Last post found me on Canada Day, waving my flag from Inuvik, NWT headed for a two week trip down the Firth River through Ivvavik Nat. Park. Its 10,662 square kilometres of primal country home to the 150,000 strong Porcupine Caribou herd, who cross that many kilometres of unforgiving terrain to drop their calves in Spring, through weather that would turn a Yeti back! Its where the haunting cries of peregrine falcons ride the wind and arctic wildflowers, defiant with colour in their shamelessly short shelf life, carpet a rolling tundra that's seen fellow travellers traverse its hills and valleys since a Beringia buffet had wooly mammoth on the menu! 'Ivvavik' means 'birthplace' in Inuvialuit, the tongue of the people from Canada's Western Arctic who won its preservation from oil and mining interests in a land clams settlement. There's some historic irony for ya: the people we stole the country from are the ones who are saving it! Rafting with Neil Hartling's class act of a company, Nahanni & Canadian River Expeditions, this 'bucket list scratch' had me sitting in 10,000 year old tent rings listening to the wind sing a holy soul note while gazing cross a vast and mighty plain where people once pulled a living from with nothing but bone, stone and sinew. That being said, I'm glad I had a couple of Mars bars to stem the 'growlies' cause if I had to depend on filling my stomach that way, I'd of eaten my own thumbs for supper. It was worth every penny and I'd do it again tomorrow.What odds by'?! Life is short. Get out there and marvel cause Canada is some cool!
I kinda look like a French foot soldier on the Plains of Abraham in this outfit but given such a day, wearing the 'funny hat' was a small price to pay for such a humbling and prestigious honour.
During all those years spent chasing a living cross the Big Wide Open, I never EVER figured a boon such as this was on its way. I always felt the greatest reward of 'the work', was having an opportunity to do ‘the work’ and take it seriously enough to get good at it. Actually making a living doing what I wanted to do, in the country I chose to live, was victory enough.
That being said, I guess its official: I'm a 'doctor' now. So, when someone yells out in a crowded restaurant, subway, or plane- 'Help! Is there a doctor here?! This man is having a heart attack!' I'll be able to say- 'As a matter of fact, I'm a doctor'…and then because I have the skills, I'll run like a monkey.
So here's to all those people I worked with in the 'trenches of funny' over the years: the agents, actors, comedians, writers & producers, particularly Terry McRae of Shantero Productions & Lynn Harvey of ETP. Here's to every audience member seated in the dark, who came to ‘lighten their load’ and coughed up the coin to fill those rooms that fed my own... here's to friends and family here and ‘back home’, who kept the faith and ‘had my back’ in times of need. But most importantly, thanks to my daughters Cayley & Gracie and their mother June, who weathered so many winter nights alone when I was ‘on the road’.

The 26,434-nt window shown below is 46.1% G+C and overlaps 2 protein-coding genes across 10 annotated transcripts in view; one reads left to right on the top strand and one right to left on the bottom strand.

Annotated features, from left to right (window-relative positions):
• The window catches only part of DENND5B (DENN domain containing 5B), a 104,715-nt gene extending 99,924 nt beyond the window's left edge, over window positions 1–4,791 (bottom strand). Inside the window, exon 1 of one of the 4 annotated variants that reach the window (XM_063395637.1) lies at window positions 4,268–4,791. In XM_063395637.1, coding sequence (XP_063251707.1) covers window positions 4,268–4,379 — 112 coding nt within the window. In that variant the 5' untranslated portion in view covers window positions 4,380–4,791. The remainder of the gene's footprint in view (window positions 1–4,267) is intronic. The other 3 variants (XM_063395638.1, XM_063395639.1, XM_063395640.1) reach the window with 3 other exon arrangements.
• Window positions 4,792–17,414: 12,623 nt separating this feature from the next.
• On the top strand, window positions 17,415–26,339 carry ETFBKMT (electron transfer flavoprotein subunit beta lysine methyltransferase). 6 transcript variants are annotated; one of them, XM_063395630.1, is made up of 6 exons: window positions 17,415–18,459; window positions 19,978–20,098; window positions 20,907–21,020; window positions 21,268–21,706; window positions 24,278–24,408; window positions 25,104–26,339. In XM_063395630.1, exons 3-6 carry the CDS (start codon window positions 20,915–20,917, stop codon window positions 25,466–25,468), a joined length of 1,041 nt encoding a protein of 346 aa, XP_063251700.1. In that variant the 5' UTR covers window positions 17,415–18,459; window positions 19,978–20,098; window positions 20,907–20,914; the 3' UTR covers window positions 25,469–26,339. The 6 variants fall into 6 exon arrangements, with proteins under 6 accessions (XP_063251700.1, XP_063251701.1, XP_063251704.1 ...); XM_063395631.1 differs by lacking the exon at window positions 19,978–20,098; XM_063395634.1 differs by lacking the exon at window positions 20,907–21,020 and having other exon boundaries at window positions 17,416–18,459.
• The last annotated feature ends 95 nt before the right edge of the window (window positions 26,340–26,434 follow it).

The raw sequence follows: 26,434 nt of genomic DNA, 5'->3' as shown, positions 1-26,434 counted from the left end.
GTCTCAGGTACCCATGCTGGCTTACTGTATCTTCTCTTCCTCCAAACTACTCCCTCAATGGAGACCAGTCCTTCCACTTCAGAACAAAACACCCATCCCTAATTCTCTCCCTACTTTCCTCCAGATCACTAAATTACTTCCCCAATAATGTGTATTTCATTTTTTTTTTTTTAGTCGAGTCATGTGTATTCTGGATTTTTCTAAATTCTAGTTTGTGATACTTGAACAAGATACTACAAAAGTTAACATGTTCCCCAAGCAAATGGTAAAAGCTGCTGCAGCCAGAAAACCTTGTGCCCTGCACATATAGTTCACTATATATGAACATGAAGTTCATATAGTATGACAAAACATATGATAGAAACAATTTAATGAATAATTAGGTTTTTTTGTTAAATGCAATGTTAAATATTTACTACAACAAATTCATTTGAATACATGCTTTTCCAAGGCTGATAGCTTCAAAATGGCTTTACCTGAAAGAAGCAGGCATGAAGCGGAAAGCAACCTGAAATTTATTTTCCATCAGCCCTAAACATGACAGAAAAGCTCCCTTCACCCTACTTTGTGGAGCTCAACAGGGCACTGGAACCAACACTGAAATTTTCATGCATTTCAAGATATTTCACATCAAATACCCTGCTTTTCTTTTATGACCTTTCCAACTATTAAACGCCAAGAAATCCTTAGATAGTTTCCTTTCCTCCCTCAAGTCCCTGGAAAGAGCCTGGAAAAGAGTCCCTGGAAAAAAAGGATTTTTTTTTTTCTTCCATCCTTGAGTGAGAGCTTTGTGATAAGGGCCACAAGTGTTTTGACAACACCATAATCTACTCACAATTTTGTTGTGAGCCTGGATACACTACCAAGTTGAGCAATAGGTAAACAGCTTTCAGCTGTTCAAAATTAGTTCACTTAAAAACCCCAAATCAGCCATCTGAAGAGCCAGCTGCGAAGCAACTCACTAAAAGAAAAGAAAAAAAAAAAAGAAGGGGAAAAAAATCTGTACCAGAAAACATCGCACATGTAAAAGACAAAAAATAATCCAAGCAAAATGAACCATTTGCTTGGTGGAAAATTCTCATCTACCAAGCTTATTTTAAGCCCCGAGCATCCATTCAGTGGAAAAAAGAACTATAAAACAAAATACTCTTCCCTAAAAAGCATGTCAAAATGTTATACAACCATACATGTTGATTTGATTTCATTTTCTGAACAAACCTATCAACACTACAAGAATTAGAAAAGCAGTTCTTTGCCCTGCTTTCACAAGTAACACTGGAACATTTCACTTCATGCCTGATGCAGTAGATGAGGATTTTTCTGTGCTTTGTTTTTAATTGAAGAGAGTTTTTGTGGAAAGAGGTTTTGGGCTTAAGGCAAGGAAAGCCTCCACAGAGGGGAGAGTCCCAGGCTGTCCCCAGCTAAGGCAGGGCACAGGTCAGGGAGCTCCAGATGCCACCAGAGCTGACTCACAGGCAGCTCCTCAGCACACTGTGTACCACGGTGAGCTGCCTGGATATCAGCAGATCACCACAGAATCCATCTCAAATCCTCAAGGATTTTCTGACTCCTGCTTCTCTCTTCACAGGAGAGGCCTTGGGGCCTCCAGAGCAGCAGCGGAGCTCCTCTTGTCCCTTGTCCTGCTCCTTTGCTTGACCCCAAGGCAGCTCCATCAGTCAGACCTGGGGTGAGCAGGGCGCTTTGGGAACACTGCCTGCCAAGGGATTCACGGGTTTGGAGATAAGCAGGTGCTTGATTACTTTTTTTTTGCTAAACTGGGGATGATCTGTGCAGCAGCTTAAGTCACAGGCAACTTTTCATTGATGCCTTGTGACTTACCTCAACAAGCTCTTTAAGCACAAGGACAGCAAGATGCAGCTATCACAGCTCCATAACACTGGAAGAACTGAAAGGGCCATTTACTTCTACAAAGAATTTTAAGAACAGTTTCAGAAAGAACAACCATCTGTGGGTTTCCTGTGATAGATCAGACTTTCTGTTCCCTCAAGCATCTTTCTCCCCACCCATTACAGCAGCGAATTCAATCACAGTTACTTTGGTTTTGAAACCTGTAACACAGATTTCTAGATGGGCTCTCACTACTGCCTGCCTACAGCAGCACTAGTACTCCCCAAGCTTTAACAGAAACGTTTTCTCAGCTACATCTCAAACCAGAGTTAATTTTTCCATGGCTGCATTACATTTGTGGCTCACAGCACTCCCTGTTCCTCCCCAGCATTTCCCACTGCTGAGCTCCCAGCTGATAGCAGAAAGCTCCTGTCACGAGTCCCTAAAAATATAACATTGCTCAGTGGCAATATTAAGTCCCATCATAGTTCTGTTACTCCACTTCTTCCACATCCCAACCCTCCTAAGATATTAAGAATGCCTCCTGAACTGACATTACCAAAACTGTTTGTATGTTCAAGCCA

Link to Ron's speech to Acadia's Graduating Class of 2015: http://livestream.com/45north/events/4037216/videos/86772031
Published on February 19, 2015
Even Ron James isn’t sure how his mind processes his standup act when he’s on stage.
“It’s a mystery to me how it works but it works,” the Canadian comedian says. “Your brain, when you’re on the stage, is cutting and pasting on the fly. It’s moving things around, cells are sliding into the chamber left and right. You’re constantly gauging the shifting terrain, at least in my act. You’re making these nanosecond decisions ‘OK, I’m going to go over here at this point and that’s going to work.’”
James returns to the E.A. Rawlinson Centre on March 5 at 8 p.m. Tickets are $42.86.
The Glace Bay, N.S., product, who has lived in Toronto for most of the last 35 years, says he feels a heightened sense of awareness during his shows.
“It is an intoxicant. It’s the life force in full throttle.”
His work ethic suggests that he keeps his foot on the gas pedal a lot.
He wrote and starred in Blackfly from 2001-02, creating 26 episodes in two seasons. The Ron James Show had a five-year, 57-episode run between 2009-14.
He also wrote seven 90-minute standup specials.
His upcoming 12-show, three-week-long Pedal To The Metal tour brings him through Western Canada next month. He plays a major concert at Massey Hall in Toronto on April 23.
He is currently writing a book and also does charity work for the Global Poverty Project.
James says he comes by his work ethic honestly.
“I’m a working man. I work. Writing is work,” he says. “My father got out there every morning and worked for the telephone company. My uncles worked at the dockyards. My other uncles were in the merchant marines, some were fishermen, some were coal miners. They worked. You have to get behind the mule and plow.”
James says he is fortunate that he put the time in when the comedy industry was wide open in Canada, performing in what he calls a “trapline” of soft-seat theatres from coast to coast.
When the recession hit in the U.S., American comedians rediscovered Canada, regularly playing the major cities.